Animal Facts

  • Genus:

  • Species:

    Oryx dammah
  • Conservation

    Extinct in the Wild
  • Found In:

  • Length:

  • Weight:


Meet the stunning oryx!

Scimitar-horned Oryx are an antelope from North Africa, characterised by their large sweeping curved horns that resemble a scimitar sword.

The first oryx arrived at Monarto around 1989. In 2011 Monarto receive a large mixed sex group of oryx from Mary River in the Northern Territory. The group came from a self-sustained, wild population, which was released into Mary River a few decades prior and had been allowed to breed and thrive in a very large, naturalistic environment. Due to living as a wild herd the group display very healthy, robust herd behaviour which is great to see.

The park has had excellent breeding success with over 50 calves bred since 2011, helping to ensure the future of this species within the region.

Once found widespread across North Africa, Scimitar-horned Oryx are now classified as extinct in the wild. This status can be attributed to uncontrolled hunting, excessive drought, agricultural encroachment and excessive grazing of the limited vegetation by domestic livestock.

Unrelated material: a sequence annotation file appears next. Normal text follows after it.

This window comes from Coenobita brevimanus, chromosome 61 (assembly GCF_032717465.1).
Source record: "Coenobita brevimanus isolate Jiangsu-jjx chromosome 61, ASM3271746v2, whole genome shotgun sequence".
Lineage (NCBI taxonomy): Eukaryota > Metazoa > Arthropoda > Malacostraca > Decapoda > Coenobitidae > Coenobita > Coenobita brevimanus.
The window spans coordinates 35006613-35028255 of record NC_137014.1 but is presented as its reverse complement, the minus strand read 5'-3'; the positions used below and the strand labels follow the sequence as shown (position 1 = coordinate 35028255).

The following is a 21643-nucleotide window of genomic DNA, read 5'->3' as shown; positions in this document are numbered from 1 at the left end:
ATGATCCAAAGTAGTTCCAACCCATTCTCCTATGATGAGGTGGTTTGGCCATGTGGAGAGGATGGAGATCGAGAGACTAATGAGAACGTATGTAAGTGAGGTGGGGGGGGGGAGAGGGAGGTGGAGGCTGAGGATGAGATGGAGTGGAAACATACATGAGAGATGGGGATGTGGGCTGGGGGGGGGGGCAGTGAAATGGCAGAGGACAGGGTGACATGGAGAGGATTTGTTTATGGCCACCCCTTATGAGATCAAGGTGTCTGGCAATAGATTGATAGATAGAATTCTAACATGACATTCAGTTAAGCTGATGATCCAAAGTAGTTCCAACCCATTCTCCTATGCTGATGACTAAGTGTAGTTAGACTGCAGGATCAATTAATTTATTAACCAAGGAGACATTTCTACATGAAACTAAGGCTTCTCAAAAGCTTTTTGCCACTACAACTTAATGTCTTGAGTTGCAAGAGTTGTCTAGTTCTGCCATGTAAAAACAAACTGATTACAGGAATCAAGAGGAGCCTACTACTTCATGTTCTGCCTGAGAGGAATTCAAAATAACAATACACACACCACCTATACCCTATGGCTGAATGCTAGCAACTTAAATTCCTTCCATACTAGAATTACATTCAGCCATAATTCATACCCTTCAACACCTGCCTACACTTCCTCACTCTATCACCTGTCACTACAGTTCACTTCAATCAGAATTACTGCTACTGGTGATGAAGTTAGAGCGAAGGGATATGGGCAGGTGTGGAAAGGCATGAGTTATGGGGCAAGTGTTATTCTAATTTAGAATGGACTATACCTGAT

As they evolved in sub-saharan Africa, they are able to tolerate an extremely hot climate. Monarto’s 44 degree summer days are a walk in the park for this species.

Despite their extinct classification in the wild, it’s estimated that 9,000 oryx are kept in zoos, safari parks, ranches and public holdings around the world. Since 2005 some of the animals in the breeding program have been released into protected areas in Tunisia, Morocco and Senegal.

Love Scimitar-horned Oryx? Join the herd to ensure oryx survive for generations to come! There are many ways you can help support this rare species.

Get Involved

Adopt Donate Membership

About Zoos SA

Zoos SA is a not-for-profit conservation charity that exists to connect people with nature and save species from extinction.

Zoos SA acknowledges the Country on which we stand always was, and always will be, Aboriginal land and we pay our deepest respect and gratitude to Kaurna (Adelaide Zoo) and Ngarrindjeri (Monarto Safari Park) Elders, past, present and emerging.

We undertake critical conservation work throughout Australia and acknowledge the traditional custodians of these lands.

Sign Up to Our Newsletter

Stay up to date with zoo news and sign up to our Zoo Times eNewsletter